Emmanuel Cooper’s biography of Leach refers to Leach’s admiration for Ruskin but I looked in vain for any reference to Bergson, whose whose anti-rationalism and philosophy of élan vital pervade A Potter’s Book. Leach regarded “vitality” as a virtue in pottery, talked of “the intuitive craftsman” and used “intellectual” as a term of disapprobation. This short quotation gives a flavour of his thinking:

Judgment in art cannot be other than intuitive and founded upon sense experience, on what Kawai calls ‘the body’. No process of reasoning can be a substitute for or widen the range of our intuitive knowledge. This does not mean that we cannot use our common sense in examining the qualities in a pot which give us its character, such as form, texture, decoration and glaze, for analytic reasoning is important enough as a support to intuition.

It’s hard to know whether Leach ever read Creative Evolution, the book in which Bergson expounded his idea of the vital spirit that drives evolution and that can be interpreted as the source of human creativity, but it was popular in the first half of the twentieth century, was widespread in artistic circles and (as Rachel Gotleib showed) was marshaled in service of the new ceramics.

CHARDIN

Ernst Gombrich was typically gracious in response to Charlie Rose’s sometimes silly questions in his 1995 interview (below). He wouldn’t admit to a favourite colour but he did admit to favourite painters, Valasquez and Chardin.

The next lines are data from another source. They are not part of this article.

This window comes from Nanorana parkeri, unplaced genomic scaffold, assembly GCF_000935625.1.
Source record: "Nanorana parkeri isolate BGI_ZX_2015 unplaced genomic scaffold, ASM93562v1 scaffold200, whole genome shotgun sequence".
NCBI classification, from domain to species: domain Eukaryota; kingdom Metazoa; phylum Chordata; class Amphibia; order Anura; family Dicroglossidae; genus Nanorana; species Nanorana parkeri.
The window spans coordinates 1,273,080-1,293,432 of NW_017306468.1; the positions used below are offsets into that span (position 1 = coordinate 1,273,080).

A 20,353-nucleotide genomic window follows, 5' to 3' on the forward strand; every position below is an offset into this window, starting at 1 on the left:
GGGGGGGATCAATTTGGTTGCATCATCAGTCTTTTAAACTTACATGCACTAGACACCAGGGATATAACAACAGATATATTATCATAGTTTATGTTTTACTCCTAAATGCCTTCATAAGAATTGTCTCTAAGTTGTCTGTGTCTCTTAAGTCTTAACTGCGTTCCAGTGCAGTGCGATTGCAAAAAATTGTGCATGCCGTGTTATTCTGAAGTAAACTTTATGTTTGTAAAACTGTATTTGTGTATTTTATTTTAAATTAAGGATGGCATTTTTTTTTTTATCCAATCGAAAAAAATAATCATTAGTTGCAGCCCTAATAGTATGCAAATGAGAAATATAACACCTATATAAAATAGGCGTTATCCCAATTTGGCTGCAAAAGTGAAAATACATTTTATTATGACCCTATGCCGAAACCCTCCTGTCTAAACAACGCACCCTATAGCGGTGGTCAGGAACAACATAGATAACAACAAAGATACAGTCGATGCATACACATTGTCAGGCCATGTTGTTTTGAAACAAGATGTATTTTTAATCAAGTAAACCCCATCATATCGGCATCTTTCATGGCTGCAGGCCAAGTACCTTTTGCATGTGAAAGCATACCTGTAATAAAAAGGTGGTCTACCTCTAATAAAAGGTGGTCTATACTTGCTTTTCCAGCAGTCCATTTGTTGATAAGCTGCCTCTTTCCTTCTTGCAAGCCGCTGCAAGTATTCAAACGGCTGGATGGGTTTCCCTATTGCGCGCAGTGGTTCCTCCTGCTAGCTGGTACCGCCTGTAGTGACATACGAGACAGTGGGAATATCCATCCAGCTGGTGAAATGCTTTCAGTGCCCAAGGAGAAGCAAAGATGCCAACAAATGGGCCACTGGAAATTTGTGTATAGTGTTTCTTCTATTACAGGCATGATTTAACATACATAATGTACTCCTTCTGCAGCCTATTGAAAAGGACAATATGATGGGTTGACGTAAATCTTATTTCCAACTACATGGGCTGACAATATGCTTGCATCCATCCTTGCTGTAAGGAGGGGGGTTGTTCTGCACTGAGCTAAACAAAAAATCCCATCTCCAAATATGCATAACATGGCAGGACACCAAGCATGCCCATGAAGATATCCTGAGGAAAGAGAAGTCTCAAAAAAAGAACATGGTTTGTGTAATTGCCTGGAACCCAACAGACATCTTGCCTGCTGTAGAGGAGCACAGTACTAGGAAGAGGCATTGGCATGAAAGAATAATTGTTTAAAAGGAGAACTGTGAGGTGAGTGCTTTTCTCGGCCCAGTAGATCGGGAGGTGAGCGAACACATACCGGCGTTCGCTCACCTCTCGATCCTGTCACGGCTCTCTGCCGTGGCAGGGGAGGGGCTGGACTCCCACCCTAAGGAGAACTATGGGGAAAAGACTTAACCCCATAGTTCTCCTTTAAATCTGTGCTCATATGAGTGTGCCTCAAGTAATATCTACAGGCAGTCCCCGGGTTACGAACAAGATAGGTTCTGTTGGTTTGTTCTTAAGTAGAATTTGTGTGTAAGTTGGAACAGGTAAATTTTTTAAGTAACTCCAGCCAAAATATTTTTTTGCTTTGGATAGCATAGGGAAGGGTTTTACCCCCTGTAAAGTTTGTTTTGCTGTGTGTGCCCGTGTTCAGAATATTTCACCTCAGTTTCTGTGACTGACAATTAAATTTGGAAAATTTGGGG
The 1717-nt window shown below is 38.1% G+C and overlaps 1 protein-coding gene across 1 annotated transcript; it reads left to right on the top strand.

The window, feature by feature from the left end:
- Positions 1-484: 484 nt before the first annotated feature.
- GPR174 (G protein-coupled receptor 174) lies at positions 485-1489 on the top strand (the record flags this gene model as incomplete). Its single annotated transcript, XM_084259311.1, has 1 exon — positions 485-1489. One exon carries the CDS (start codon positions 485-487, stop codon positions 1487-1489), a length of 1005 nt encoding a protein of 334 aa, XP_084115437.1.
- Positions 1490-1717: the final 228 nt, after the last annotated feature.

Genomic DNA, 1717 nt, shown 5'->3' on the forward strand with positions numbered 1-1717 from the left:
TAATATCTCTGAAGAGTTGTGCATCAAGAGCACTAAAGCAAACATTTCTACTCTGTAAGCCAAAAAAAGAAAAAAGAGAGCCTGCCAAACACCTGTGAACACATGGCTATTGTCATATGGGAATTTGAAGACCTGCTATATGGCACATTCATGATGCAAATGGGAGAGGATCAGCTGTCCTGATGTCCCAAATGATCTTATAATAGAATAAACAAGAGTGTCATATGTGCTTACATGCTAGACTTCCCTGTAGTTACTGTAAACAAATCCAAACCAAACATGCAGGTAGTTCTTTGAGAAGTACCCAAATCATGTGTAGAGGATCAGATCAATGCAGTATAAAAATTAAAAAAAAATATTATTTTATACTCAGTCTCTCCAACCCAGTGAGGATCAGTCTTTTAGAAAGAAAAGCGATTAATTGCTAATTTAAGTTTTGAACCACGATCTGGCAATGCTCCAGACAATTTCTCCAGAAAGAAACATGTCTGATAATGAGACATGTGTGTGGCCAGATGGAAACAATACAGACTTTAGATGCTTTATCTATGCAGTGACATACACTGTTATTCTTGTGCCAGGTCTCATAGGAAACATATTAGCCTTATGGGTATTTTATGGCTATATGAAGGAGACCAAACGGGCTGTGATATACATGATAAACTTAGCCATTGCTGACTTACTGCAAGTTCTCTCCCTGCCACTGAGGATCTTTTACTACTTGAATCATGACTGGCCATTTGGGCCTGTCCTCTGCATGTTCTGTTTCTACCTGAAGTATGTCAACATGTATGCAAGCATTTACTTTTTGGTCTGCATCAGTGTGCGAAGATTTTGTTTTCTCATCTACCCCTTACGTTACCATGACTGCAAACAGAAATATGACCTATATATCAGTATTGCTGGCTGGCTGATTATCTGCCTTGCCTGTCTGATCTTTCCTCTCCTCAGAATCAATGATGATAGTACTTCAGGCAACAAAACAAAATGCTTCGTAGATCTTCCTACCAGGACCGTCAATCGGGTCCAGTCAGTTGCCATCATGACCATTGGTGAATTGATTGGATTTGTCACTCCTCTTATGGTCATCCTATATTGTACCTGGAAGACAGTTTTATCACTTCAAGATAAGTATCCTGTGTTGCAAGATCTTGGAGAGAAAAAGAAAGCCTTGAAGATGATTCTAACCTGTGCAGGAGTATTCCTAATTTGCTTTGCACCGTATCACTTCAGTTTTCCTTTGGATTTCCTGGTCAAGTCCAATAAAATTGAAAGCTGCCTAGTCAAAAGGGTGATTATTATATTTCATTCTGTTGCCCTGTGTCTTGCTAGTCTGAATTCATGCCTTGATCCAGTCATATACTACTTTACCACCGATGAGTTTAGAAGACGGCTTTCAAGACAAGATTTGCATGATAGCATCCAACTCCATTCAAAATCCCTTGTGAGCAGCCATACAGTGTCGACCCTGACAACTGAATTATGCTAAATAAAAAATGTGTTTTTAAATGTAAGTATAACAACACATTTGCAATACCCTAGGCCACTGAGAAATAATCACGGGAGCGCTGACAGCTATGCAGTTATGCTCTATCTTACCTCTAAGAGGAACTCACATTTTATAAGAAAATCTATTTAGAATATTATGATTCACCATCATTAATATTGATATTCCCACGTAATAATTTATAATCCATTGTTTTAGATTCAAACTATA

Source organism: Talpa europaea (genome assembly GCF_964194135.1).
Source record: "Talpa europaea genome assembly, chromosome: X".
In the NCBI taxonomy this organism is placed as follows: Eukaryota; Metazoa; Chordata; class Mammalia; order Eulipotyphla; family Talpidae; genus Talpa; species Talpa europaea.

Michael Levy’s beautiful passage about Chardin in Roccoco to Revolution is worth re-reading:

There never was such a perfect world as Chardin’s … . It is a puritan, perhaps almost more truly Quaker, life that is depicted in simple, windowless rooms, dark and sheltered domestic interiors in which nothing more is happening than the preparing or serving of frugal meals, the education or amusement of children. The appeal is in the restriction: an emphasis on plain living and clean linen – linen, not silk. There is humbleness without poverty. Above all, everything indicates industry. The few possessions are polished and harmoniously arranged; the plain-coloured clothes are cared for, neatly worn. Gravity is present not only in the mood, but in the sense of each object finding its own place in the scheme of things. And objects are as important as people: they coexist, so that the copper cistern is no mere prop but is as fully realized, as measured and plotted, as the girl who bends at it.

In all this there is rebuke, if no more than a tacit one, to rococo sensations. A cold bath of purity replaces the heady hot-house languor of Boucher. Those tendencies for everything to shimmer, melt, dissolve – for art to hover on the point of orgasm – are counteracted by chastity: chaste draughtsmanship and chaste activity. Women remain the chief subject, but treated as household managers and mothers; girls are firmly put back into a domestic environment, often shown assuming maternal responsibilities. Chardin’s technique is equally in opposition to rococo fluidity. Like Piazzetta again, he was a slow worker. His Father had been a carpenter and there is something almost of joinery in Chardin’s tiny slabs and slices of saturated paint which are, as it were, assembled and slotted into place in the composition.